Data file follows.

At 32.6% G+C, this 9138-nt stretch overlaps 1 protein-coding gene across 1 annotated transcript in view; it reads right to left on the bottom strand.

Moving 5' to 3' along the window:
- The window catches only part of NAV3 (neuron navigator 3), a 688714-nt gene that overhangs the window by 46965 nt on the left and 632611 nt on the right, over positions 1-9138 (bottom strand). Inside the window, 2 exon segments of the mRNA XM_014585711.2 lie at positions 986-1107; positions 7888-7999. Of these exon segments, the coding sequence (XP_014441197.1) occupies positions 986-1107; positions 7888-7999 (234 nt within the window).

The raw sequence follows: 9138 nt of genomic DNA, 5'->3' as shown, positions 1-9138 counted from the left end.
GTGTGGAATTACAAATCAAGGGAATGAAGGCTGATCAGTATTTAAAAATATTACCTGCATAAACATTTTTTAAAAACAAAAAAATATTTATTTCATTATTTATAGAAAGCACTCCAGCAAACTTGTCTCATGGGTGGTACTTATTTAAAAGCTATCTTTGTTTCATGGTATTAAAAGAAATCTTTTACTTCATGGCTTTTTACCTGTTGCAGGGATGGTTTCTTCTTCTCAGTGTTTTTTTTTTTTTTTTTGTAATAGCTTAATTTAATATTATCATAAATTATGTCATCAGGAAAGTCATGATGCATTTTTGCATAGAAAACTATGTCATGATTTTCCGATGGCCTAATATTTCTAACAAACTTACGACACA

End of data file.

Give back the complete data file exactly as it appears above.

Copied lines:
At 32.6% G+C, this 9138-nt stretch overlaps 1 protein-coding gene across 1 annotated transcript in view; it reads right to left on the bottom strand.

Moving 5' to 3' along the window:
- The window catches only part of NAV3 (neuron navigator 3), a 688714-nt gene that overhangs the window by 46965 nt on the left and 632611 nt on the right, over positions 1-9138 (bottom strand). Inside the window, 2 exon segments of the mRNA XM_014585711.2 lie at positions 986-1107; positions 7888-7999. Of these exon segments, the coding sequence (XP_014441197.1) occupies positions 986-1107; positions 7888-7999 (234 nt within the window).

The raw sequence follows: 9138 nt of genomic DNA, 5'->3' as shown, positions 1-9138 counted from the left end.
GTGTGGAATTACAAATCAAGGGAATGAAGGCTGATCAGTATTTAAAAATATTACCTGCATAAACATTTTTTAAAAACAAAAAAATATTTATTTCATTATTTATAGAAAGCACTCCAGCAAACTTGTCTCATGGGTGGTACTTATTTAAAAGCTATCTTTGTTTCATGGTATTAAAAGAAATCTTTTACTTCATGGCTTTTTACCTGTTGCAGGGATGGTTTCTTCTTCTCAGTGTTTTTTTTTTTTTTTTTGTAATAGCTTAATTTAATATTATCATAAATTATGTCATCAGGAAAGTCATGATGCATTTTTGCATAGAAAACTATGTCATGATTTTCCGATGGCCTAATATTTCTAACAAACTTACGACACA